STANDARD Life said high street savers’ appetite for equities and fixed income would continue to return this year as it beat market expectations to deliver a 30 per cent rise in sales.
The Edinburgh-based insurer posted first quarter sales of £4.6bn, nearly £1bn more than analysts expected. Other stocks in the sector were buoyed as Standard Life said the growth was driven by customers buying self-investment personal pensions (SIPPs), wraps and mutual funds.
Jackie Hunt, the group’s newly appointed finance director, told City A.M.: “In 2009 we saw nervousness across all asset classes, and as a result huge amounts of money flowed into cash. Today people are more confident they understand where toxic assets are and what assets they hold.”
Hunt said the pick-up in investors’ willingness to take risk began in the fourth quarter: “It’s still relatively fragile, but we think it’s sustainable.”
Net inflows at Britain’s fourth-largest insurer more than trebled from £600m in the first quarter of last year to £2.1bn, with assets under management up seven per cent to £182bn.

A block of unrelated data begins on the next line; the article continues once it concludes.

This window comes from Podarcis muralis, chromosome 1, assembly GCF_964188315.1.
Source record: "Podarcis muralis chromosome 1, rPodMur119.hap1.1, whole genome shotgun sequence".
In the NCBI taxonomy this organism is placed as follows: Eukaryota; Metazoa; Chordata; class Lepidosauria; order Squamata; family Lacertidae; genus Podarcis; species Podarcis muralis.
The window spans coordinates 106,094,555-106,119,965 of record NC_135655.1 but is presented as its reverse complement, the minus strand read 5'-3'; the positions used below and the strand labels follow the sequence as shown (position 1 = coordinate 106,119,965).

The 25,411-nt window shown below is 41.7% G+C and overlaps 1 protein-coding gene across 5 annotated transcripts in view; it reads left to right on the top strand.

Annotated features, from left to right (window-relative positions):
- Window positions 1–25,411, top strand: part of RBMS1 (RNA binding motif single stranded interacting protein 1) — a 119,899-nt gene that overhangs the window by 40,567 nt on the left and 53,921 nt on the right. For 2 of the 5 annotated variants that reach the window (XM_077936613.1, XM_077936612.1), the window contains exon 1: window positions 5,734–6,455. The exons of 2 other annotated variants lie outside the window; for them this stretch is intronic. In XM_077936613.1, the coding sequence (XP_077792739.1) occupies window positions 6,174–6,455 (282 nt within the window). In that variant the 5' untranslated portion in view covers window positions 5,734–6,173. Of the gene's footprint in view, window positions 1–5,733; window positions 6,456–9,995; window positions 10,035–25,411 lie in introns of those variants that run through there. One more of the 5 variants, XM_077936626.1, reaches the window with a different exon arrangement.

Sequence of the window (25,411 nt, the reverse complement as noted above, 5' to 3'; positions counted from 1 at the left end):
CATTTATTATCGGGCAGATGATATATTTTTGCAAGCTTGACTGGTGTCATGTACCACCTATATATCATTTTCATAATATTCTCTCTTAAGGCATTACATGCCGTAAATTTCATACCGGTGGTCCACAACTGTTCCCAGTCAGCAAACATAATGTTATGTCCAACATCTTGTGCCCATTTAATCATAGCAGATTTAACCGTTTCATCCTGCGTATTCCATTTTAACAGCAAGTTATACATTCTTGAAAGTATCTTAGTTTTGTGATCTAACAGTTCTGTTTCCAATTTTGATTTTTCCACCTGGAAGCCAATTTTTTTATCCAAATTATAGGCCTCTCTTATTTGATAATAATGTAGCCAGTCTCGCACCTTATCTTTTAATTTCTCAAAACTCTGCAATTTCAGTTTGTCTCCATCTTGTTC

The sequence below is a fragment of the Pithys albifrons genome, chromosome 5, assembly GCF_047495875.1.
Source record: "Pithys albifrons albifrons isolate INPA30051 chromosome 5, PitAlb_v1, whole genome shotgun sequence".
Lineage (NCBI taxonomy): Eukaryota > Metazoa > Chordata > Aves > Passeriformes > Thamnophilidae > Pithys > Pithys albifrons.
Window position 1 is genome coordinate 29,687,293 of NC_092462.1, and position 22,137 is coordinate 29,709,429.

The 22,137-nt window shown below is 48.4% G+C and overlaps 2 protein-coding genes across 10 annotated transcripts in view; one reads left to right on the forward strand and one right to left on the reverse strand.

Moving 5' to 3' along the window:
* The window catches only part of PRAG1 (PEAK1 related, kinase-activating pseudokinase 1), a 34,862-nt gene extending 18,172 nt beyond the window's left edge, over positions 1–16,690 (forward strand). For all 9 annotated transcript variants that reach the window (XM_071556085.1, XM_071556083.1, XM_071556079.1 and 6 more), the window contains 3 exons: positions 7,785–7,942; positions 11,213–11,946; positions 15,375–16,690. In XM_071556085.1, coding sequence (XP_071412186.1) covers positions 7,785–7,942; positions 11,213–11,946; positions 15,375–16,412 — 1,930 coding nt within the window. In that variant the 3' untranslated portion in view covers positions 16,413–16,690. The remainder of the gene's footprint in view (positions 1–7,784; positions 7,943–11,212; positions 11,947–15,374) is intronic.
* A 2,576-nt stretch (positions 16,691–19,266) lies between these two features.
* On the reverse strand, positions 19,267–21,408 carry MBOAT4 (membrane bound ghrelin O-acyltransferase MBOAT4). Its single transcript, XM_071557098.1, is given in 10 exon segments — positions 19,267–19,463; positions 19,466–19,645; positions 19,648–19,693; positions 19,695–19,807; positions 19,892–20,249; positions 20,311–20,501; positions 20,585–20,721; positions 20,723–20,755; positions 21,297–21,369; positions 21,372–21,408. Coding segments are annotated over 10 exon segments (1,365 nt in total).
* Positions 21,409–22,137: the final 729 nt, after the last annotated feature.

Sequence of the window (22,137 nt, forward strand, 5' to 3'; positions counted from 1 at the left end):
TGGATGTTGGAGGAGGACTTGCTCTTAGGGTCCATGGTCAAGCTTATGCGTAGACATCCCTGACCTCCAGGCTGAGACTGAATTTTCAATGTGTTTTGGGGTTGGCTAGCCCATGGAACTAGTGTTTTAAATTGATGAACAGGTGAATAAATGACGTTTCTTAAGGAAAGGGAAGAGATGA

The amount of money managed through SIPPs rose nine per cent to £12.8bn. Cash managed in mutual funds and products by sister Standard Life Investments also jumped nine per cent to £62.2bn.
Kevin Ryan, an analyst at ING, said: “What we’d all underestimated was the resilience of the man and woman on the UK high street to go out and buy financial products. There has been a huge surge back.”
Shares in Standard Life, which have lagged those of competitors such as Prudential and Aviva over the past 12 months, closed 4.4 per cent up at 202p. Barrie Cornes of Panmure Gordon switched his rating from “hold” to “buy”.
He said: “The share price is still too low. Over the past year [the stock] has just been left behind.”
STANDARD LIFE FINANCE DIRECTOR
JACKIE Hunt takes the top finance job at Standard Life at an opportune time.
With customers’ cash beginning to flow back into higher-margin products such as managed funds, Hunt insists the UK remains attractive as a source of both income and growth.
“Clearly the UK is a more mature market [than Asia],” she says, “but it’s a market in which there are huge piles of savings and a lot of investments. We are confident of the prospects.”
Hunt replaces David Nish, who became chief executive in January. She brings a wealth of experience to the role after previous stints at Norwich Union Insurance, Aviva offshoot Hibernian Group, Royal & Sun Alliance and accountant PwC.